MELISSA BLOCK, HOST:
Greece isn't the only cause of concern for the eurozone. Spain's borrowing costs hit record highs this week and European stock markets have slumped. Investors are worried Madrid can't afford to prop up its ailing banks, and that means it's looking ever more likely the country will join the ranks of Greece, Portugal and Ireland, and need some kind of bailout.
Lauren Frayer has that story from Madrid.
LAUREN FRAYER, BYLINE: A tourist in Madrid might wonder where the crisis is. Traffic is heavy and the tapas bars are packed.
But listen in on some of the conversations, and you'll hear that Spaniards are scared.
SERGIO GONZALES: I saw the news of Ireland and Greece. I never thought it could happen here. But during the last two weeks...
FRAYER: Spain looks headed for a bailout, says Sergio Gonzales, a 27-year-old geologist who works for free because he can't find a job. He just withdrew his meager savings from Bankia, the failing lender that Spain is struggling to rescue.
GONZALES: I have a box of coffee with my money in, in my home.
GONZALES: I think it's better because today the banks don't give anything to you.
FRAYER: Spain's economy has foundered for years, but major budget cuts didn't hit until just a few months ago. Retail sales dropped nearly 10 percent in April, year-on-year.
Shopkeepers like Mario Fernandez feel the pinch.
MARIO FERNANDEZ: We have less sales than three years ago, but this last month is going to be worse.
FRAYER: Unemployment now tops 24 percent and is rising. Spain is paying ever-higher interest rates on the money it borrows, because investors don't trust they'll get paid back. Madrid will have to pay $40 billion in interest payments this year alone.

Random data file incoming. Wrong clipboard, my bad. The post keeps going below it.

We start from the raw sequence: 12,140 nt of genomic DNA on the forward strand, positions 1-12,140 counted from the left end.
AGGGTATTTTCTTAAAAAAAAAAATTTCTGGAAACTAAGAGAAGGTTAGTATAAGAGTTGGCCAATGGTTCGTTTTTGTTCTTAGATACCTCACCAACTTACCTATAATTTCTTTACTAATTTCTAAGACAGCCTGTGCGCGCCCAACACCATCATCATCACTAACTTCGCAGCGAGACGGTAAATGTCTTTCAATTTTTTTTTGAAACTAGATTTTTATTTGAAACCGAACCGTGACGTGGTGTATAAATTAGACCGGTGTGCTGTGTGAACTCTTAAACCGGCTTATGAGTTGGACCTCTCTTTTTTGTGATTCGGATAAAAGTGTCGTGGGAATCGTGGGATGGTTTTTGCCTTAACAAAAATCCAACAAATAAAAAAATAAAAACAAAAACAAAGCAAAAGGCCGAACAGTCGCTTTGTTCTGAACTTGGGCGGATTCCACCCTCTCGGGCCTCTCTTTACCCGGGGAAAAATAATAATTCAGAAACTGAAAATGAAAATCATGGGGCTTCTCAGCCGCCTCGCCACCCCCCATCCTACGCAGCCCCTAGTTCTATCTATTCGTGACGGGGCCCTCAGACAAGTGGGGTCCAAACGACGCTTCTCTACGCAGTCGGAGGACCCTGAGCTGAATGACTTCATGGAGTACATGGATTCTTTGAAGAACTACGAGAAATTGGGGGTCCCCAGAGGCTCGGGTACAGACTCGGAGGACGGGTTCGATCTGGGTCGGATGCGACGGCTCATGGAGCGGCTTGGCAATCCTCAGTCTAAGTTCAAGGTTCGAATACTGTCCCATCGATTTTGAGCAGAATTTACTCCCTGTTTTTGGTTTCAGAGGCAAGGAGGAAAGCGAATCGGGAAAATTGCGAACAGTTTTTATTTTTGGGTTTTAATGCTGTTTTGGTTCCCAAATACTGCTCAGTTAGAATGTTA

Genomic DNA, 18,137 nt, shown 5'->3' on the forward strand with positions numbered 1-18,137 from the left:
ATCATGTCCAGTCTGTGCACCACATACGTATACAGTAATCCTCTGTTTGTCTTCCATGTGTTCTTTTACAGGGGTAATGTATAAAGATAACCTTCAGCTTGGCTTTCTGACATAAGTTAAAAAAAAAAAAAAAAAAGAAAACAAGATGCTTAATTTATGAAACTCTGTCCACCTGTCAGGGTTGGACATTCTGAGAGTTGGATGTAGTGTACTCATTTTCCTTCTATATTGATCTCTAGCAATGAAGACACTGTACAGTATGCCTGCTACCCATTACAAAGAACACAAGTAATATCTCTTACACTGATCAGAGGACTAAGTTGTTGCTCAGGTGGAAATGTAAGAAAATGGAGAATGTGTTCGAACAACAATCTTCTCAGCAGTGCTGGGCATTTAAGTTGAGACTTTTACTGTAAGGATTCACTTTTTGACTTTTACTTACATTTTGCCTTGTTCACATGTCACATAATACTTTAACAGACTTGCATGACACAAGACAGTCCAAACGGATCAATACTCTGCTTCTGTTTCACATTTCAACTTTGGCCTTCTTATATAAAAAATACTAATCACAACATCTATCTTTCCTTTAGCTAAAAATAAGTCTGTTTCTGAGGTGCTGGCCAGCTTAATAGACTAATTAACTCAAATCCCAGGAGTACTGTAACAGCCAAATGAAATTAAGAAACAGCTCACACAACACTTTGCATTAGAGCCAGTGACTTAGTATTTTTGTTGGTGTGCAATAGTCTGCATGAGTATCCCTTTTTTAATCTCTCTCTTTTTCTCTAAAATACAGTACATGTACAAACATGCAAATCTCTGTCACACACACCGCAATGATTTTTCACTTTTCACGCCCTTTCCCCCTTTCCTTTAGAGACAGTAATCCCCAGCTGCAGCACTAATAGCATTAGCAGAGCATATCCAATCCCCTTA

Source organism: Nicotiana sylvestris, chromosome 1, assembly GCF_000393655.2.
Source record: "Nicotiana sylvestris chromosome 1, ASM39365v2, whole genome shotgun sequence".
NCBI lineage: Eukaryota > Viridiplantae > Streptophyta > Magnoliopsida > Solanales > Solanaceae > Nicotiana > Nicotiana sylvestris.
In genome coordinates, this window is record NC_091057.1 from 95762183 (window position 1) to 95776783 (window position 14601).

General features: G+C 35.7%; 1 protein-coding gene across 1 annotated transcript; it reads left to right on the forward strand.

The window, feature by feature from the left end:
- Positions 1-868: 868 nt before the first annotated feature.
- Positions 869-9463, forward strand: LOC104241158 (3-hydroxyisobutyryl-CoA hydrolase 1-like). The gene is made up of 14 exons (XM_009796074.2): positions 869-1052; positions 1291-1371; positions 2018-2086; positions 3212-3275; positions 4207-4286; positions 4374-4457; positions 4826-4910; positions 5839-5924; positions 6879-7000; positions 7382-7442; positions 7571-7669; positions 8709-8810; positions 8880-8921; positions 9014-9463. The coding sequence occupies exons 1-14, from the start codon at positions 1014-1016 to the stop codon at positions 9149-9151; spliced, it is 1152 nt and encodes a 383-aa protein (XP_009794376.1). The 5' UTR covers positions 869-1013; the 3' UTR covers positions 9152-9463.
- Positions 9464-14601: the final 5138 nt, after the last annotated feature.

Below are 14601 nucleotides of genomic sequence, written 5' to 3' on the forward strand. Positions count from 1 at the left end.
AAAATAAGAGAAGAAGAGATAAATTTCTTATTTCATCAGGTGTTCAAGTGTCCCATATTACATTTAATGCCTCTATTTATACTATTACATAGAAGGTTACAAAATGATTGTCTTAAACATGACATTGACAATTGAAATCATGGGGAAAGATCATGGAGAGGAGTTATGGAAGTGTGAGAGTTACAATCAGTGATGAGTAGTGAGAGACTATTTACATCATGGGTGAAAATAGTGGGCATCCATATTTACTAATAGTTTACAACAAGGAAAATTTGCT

JAVIER DIAZ-GIMÉNEZ: And that's money that's not spent on either paying public employees, or on public health or on public education.
FRAYER: Economist Javier Diaz-Giménez, at Spain's IESE Business School, says Spain is under pressure from Brussels to cut spending. But bills keep popping up: A bank bailout here, higher interest payments there. And those interest payments can rise only so far.
DIAZ-GIMÉNEZ: And eventually, it just becomes totally unmanageable because you have to dedicate an ever-increasing share of your public revenues to paying financing costs.
FRAYER: For Greece, Portugal and Ireland, the tipping point came when they had to pay seven percent interest on 10-year bonds. Spain brushed 6.7 percent this week - dangerously close.
A glimmer of hope came Wednesday, though, when the European Commission recommended that Europe's new emergency rescue fund be used to recapitalize banks.
ROLF CAMPOS: The possibility that this European fund can lend directly to banks would help Spain a big deal.
FRAYER: Economist Rolf Campos, also at IESE, says Spain has much lower government debt than Greece, Ireland or Portugal did just before their bailouts. The problem here is the banks weighed down by bad real estate loans that threaten to topple the whole economy. If Europe helped rescue the banks, Spain might be OK.
Except for one thing, Campos says.
CAMPOS: It seems that Germany won't accept this. So it's wishful thinking.
FRAYER: Germany doesn't want its contributions to the European rescue fund to disappear into Spanish banks that have had their share of mismanagement and scandal. This week, it came out that the parent company of Bankia has promised one of its executives a pension totaling seventeen-and-a-half million dollars while taxpayers bail out his bank.
Even if Spanish leaders were to convince Germany to allow them to tap the European rescue fund, it could be months before cash starts flowing. And three-tenths of a percentage point separate Spain from Greece's fate. There isn't much time.
Back at the sidewalk cafe, I ask Gonzales, the geologist who keeps his savings in a coffee can, what his future might bring.
GONZALES: I'm thinking about go away to South America, some country like that.
FRAYER: Like many young professionals forced to go abroad for work, Gonzales might not stick around to watch Spain collapse or even recover.
For NPR News, I'm Lauren Frayer in Madrid.
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